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Mike Wilkinson forwards a reminder of the primary purpose of the popular Coyote Creek bike path.

Similar views can be found today on the Ballona Creek and the LA River pathways, as well as virtually any bike path along one of Southern California’s usually arid riverbeds.

Just in case you need a reminder of why local authorities sometimes seem to overreact by closing the paths whenever rain seems imminent.

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Look what came from India last week.

As the Onion once put it, “Visibility is crucial when biking. Ride with a lit highway flare in each hand.”

Since that’s not always practical, the Aster backpack from Lumos comes complete with built-in reflectors, front lights, tail lights, turn signals and brake lights.

I’m not normally a fan of the visibility arms race — any driver actually paying attention to the road should be able to see a cyclist without making us dress up like brilliantly lit dystopian clowns — it does promise to combine practicality with safety.

And while I’m more of a messenger bag guy, I’ll look forward trying this out and letting you know what I think.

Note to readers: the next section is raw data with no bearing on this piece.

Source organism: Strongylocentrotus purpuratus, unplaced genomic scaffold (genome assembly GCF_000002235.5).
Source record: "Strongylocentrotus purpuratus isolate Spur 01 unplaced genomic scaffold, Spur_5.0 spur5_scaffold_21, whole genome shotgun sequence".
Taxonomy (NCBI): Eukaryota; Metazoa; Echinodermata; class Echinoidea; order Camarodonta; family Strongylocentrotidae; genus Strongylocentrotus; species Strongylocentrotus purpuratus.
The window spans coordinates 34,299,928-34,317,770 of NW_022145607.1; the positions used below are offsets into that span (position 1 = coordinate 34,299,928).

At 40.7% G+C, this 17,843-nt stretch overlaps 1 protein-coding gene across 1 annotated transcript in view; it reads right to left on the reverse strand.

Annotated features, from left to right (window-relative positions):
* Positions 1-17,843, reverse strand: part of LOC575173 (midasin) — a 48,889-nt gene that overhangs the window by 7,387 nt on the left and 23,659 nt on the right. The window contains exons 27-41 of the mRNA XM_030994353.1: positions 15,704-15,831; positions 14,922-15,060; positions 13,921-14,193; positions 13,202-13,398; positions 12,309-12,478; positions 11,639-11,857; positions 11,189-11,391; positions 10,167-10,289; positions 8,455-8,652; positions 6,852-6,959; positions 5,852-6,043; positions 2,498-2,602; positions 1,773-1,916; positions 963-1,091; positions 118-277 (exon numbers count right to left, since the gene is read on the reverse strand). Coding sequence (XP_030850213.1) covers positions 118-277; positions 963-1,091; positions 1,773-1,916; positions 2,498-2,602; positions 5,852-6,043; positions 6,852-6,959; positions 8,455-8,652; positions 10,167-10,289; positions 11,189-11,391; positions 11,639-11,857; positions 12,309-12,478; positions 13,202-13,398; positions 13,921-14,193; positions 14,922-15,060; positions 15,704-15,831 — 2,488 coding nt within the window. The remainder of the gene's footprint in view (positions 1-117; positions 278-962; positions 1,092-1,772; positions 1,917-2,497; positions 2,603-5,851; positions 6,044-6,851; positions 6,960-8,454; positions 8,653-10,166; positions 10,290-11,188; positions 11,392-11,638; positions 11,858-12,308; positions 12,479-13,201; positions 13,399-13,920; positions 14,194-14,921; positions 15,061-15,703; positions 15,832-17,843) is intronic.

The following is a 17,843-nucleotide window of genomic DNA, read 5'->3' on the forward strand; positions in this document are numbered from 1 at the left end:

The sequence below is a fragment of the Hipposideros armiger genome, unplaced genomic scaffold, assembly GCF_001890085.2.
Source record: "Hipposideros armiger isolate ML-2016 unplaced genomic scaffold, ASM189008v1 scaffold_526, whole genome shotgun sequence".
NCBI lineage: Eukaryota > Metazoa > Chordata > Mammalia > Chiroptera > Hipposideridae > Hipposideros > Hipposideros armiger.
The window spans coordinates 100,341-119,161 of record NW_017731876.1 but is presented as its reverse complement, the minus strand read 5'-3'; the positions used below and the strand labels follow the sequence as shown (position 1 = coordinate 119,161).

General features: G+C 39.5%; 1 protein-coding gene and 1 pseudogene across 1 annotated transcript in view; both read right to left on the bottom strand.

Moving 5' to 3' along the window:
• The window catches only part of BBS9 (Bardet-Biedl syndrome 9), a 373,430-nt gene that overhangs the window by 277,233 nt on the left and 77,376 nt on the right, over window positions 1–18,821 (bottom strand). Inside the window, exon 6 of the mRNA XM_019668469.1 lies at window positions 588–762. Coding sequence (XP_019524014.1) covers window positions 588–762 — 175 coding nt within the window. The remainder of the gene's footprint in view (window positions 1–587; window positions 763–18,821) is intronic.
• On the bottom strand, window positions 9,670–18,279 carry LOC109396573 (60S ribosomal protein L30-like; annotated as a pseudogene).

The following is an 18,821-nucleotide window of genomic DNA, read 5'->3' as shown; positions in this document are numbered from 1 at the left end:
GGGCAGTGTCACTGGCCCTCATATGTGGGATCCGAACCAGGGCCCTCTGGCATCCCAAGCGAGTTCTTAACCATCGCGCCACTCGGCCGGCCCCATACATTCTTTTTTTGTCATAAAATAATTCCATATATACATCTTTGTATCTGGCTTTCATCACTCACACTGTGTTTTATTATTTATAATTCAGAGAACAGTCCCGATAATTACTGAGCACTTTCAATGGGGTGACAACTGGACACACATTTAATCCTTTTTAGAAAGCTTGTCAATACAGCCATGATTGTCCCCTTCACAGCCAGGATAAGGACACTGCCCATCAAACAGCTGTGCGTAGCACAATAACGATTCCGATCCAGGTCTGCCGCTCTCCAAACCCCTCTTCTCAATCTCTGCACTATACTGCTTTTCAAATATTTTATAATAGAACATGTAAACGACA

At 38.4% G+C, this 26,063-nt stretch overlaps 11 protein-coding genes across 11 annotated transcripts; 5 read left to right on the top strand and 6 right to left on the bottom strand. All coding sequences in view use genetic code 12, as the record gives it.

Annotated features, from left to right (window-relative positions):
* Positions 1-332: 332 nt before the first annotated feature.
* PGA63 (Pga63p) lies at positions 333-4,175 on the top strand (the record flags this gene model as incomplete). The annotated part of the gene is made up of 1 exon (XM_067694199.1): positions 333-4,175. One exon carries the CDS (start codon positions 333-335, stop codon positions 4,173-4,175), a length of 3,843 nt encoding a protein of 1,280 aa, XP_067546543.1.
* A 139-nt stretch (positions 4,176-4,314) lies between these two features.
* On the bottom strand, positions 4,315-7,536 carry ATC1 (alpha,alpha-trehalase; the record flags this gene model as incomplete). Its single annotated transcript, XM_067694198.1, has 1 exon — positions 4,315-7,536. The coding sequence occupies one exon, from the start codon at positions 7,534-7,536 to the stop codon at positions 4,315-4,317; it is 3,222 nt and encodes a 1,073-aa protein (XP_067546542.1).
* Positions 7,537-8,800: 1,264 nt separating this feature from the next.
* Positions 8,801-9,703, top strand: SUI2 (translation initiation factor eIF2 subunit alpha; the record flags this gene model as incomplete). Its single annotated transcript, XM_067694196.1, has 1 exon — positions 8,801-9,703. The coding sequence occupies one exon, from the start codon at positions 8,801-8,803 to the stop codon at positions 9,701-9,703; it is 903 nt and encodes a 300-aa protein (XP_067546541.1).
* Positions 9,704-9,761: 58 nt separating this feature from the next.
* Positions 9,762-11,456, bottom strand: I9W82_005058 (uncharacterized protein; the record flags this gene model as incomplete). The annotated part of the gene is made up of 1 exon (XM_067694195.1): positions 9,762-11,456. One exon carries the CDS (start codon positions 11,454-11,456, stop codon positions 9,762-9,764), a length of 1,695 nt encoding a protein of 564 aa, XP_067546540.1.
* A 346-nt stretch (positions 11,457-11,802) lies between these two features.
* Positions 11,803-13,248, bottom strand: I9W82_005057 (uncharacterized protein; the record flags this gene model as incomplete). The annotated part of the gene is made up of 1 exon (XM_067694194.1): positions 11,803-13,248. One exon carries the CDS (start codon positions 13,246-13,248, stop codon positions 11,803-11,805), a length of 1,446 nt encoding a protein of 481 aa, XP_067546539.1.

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Nice piece from the Racers Who Ride Foundation, as pro racer Ozz Negri, Jr. discusses his love of bicycling and what #peaceontheroad is all about.

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Sad news from the world of cyclocross, as a Belgian coach apparently committed suicide after one of his junior cyclists failed a dope test, and a 15-year old British U-16 national champ unexpectedly died in his sleep Friday night.

World Champion Peter Sagan discusses the loss of anonymity that come with his cycling success.

Irish cycling great Sean Kelly says a chance encounter with Richard Burton and Elizabeth Taylor on their South African honeymoon helped launch his pro career.

An Aussie paper talks with retired pro Cadel Evans, crediting him with sparking a Lycra revolution in the country.

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Local

Metro is holding a meeting this Thursday to discuss the first segment of the planned Rail to River trail through South LA.

Bike-friendly Santa Monica doubles down on plans for a sustainable future. Meanwhile, the city council will vote to approve a contract to study bicycle intersection treatments, including bike boxes and detection devices to help traffic signals identify bike riders.

 

State

Organizers of Saturday’s Tour de Palm Springs had to work through the night to plan an alternate route after several streets were flooded by Friday’s rain.

Marin County officials use speed guns to measure how fast mountain bikes ride on county trails. And learn the overwhelming majority of riders obey regulations.

Stockton’s interim police chief started on the road to becoming a cop when a pair of bullies stole his Schwinn back in sixth grade.

 

National

This year’s RAGBRAI will take an easier route across northern Iowa.

Winter bicycling is spiking in popularity in the Chicago area, despite the cold.

An Illinois family has given up their car and taken to their bikes as their primary form of transportation, and are documenting the experience to help others understand how to be less reliant on cars.